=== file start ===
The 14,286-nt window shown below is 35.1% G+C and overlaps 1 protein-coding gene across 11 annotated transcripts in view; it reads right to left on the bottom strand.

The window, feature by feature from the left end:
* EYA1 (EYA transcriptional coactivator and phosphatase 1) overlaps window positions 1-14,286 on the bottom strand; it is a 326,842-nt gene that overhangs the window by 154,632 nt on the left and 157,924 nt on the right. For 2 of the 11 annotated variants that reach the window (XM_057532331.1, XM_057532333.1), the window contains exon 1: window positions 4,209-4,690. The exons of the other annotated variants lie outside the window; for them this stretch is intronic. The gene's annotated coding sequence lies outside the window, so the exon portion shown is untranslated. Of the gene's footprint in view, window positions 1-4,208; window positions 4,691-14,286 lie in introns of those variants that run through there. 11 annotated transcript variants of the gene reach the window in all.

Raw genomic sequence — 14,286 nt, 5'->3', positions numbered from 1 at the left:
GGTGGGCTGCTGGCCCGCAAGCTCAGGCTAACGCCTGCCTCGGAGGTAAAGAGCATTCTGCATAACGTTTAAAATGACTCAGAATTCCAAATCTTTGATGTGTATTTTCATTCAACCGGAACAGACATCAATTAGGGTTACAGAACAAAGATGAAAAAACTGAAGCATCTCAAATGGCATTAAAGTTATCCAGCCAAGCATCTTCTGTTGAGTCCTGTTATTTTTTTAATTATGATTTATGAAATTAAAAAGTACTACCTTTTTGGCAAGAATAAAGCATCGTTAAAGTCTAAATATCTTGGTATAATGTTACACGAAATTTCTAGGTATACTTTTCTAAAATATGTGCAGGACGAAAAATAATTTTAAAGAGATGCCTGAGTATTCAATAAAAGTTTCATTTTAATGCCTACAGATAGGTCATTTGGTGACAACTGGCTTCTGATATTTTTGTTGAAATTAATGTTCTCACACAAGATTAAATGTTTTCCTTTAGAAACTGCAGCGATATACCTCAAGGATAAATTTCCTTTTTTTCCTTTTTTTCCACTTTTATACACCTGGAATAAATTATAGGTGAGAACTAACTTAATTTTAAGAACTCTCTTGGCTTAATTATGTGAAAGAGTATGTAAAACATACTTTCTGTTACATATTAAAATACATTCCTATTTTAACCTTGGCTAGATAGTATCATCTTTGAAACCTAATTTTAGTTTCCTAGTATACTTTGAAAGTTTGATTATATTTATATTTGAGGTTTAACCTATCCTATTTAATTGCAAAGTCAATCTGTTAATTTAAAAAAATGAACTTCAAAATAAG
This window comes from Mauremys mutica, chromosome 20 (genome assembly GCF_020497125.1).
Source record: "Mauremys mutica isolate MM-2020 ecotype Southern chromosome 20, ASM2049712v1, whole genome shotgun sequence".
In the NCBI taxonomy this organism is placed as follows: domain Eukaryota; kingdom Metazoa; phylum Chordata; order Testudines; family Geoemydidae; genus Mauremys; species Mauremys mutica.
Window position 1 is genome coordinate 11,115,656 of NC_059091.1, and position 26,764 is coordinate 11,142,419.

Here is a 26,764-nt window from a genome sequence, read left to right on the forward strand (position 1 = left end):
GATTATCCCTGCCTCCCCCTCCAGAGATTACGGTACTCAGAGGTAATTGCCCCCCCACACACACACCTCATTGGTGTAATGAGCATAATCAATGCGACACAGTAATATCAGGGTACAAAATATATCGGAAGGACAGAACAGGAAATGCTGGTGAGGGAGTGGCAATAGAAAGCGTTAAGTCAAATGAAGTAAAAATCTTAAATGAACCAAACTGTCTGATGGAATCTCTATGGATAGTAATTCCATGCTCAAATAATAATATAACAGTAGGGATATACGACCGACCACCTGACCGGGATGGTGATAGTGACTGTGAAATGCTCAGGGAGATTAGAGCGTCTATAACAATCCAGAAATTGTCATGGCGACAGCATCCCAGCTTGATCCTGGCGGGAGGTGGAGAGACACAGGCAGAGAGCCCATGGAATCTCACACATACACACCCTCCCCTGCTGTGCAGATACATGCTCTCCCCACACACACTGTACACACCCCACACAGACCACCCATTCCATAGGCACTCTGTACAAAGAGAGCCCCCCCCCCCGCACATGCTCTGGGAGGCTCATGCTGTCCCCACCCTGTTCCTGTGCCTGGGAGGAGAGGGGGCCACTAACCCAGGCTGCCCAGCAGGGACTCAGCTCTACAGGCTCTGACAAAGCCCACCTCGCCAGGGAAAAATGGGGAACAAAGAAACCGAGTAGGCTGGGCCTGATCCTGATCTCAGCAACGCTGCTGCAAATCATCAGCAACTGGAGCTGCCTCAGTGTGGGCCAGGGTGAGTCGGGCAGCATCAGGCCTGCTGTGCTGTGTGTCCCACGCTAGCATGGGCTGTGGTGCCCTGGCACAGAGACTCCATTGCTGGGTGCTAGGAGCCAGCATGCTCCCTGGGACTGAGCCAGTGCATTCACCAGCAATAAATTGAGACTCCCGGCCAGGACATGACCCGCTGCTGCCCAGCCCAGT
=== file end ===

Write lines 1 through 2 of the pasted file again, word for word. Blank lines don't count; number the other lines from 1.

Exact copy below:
The 14,286-nt window shown below is 35.1% G+C and overlaps 1 protein-coding gene across 11 annotated transcripts in view; it reads right to left on the bottom strand.

The window, feature by feature from the left end: